cervical lordosis

cervical lordosis

[TA]
the normal, anteriorly convex curvature of the cervical segment of the vertebral column; cervical lordosis is a secondary curvature of the vertebral column, acquired postnatally as the infant lifts its head.
Synonym(s): lordosis cervicis [TA], lordosis colli

cer·vi·cal lor·do·sis

(sĕr'vi-kăl lōr-dō'sis) [TA]
The normal, anteriorly convex curvature of the cervical segment of the vertebral column; a secondary curvature, acquired postnatally as the infant lifts its head.
Synonym(s): lordosis cervicis [TA] , lordosis colli.
References in periodicals archive ?
Cervical lordosis, thoracic kyphosis, and lumbar lordosis are the major components of the physiological curvatures of the spine in the sagittal plane.
If that angle possesses lower values then it stands for limiting the cervical lordosis, a higher angulation of the lower segments, and increasing the compressive forces of that area [18,11].
In the surgical treatment of multilevel cervical spondylotic myelopathy, PEEK cages are superior to titanium cages in maintaining cervical lordosis and intervertebral height, resulting in good clinical results.23 In our study we tried to compare the results of ACDF procedure with titanium and PEEK cages.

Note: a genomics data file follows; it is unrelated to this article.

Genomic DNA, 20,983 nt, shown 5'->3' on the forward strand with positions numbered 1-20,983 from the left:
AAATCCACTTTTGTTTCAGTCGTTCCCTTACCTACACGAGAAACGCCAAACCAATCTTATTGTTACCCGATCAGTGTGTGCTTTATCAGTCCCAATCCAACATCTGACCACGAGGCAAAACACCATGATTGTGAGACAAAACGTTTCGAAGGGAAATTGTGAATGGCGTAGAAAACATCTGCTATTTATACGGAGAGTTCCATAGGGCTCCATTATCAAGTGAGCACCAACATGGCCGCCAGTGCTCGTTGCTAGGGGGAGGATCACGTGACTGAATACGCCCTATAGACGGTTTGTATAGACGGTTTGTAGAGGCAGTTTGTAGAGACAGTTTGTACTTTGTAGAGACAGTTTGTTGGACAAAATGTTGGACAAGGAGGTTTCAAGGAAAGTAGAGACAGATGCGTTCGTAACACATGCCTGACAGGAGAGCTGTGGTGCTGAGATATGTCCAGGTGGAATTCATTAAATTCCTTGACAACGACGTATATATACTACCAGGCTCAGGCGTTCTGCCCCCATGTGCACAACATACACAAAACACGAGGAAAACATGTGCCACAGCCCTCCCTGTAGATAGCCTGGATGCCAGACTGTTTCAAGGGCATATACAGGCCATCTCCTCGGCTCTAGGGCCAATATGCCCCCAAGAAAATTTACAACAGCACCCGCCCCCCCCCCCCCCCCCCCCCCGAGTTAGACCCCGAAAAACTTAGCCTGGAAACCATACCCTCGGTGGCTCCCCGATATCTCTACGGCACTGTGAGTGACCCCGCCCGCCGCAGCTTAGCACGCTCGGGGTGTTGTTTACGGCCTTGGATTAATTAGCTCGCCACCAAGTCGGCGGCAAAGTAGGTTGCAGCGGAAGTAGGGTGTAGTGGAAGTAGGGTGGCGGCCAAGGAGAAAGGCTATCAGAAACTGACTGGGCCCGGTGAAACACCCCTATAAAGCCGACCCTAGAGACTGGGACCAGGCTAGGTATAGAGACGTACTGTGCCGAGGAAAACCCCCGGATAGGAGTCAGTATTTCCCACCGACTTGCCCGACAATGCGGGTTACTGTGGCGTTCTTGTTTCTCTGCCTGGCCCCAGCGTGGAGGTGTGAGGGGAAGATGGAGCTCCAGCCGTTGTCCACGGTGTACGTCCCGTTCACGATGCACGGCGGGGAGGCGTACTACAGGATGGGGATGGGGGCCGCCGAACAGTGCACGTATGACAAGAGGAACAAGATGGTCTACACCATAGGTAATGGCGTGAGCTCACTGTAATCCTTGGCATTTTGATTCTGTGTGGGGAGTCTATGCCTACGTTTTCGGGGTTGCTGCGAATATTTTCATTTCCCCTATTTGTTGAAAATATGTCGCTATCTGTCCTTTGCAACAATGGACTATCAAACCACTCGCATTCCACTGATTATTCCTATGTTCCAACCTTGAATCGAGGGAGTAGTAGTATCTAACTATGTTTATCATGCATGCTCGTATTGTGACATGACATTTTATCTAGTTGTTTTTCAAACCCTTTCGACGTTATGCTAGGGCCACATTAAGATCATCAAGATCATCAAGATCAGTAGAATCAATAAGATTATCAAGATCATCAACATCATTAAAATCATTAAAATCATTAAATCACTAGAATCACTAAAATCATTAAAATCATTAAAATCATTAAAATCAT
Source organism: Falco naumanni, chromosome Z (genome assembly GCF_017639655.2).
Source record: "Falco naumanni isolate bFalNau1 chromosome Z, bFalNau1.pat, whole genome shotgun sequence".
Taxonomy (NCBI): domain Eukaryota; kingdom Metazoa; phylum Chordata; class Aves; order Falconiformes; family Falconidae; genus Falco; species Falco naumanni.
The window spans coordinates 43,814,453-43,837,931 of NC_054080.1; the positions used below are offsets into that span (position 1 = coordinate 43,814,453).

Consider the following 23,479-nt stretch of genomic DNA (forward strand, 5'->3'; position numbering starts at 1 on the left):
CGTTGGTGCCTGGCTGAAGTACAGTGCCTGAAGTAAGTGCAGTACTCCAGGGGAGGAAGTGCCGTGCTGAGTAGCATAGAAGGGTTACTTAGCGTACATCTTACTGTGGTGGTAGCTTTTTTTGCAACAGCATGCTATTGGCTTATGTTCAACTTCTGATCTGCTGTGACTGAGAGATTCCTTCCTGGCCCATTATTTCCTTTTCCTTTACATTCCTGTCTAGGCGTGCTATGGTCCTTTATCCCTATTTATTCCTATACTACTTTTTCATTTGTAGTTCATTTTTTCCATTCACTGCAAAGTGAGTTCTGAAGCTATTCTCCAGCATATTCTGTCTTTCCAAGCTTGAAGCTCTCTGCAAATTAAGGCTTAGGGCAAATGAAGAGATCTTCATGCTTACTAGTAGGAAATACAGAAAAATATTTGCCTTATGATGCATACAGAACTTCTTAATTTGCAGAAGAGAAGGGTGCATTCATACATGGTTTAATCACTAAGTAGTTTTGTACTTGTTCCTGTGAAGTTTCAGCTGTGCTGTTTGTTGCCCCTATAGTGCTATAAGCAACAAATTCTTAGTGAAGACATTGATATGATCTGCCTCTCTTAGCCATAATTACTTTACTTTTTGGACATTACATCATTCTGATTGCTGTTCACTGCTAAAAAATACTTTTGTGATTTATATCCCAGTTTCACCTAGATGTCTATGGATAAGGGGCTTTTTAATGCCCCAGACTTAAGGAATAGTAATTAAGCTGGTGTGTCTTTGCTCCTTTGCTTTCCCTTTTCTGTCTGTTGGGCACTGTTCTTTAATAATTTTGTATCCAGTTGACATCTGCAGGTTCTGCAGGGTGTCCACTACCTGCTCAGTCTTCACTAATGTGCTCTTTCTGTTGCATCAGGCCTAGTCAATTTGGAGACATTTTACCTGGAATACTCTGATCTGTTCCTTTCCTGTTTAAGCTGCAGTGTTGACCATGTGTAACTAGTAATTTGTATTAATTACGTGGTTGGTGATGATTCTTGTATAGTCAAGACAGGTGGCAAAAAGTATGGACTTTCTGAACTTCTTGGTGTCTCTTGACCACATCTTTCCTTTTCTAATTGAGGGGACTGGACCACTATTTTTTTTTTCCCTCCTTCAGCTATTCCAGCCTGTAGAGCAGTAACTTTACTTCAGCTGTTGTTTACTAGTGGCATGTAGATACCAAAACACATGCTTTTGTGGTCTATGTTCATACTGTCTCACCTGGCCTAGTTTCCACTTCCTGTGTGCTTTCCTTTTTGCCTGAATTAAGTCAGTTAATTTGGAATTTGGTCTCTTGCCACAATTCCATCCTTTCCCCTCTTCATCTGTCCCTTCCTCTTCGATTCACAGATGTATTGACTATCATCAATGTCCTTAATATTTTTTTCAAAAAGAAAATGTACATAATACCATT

Decreased Vertebral Artery Hemodynamics in Patients with Loss of Cervical Lordosis. Medical Science Monitor.
Reliability of cervical lordosis measurement techniques on long-cassette radiographs.
MR imaging findings reported in patients from South-East Asia and Japan include loss of attachment (LOA) of the dura to the lamina, asymmetric lower cervical spinal cord atrophy, spinal cord T2 hyperintensity, loss of cervical lordosis in the neutral position and forward displacement of the dura with flexion MR imaging.
Festa [6] found the relationship between cervical lordosis and cranial base and mandibular length.
Martensmeier (1992)11 showed that before treatment nearly half of the Class I and Class II patients had a marked cervical lordosis, whereas Class III patients had abnormal kyphosis.
According to our results, the anterior translation of the head might accompany cranial flexion as well as a flattening of the cervical lordosis. To balance the extensor moment produced by the flexed head, the extensor muscles need to produce additional extension torque and the fatigue of these muscles might lead to neck or upper back symptoms.
The visual analogue scale (VAS), cervical lordosis, and clinical symptom score were assessed as the secondary outcome measures.
[5] found that children with skeletal class III showed a significantly lower angle of cervical lordosis than those with class I and II.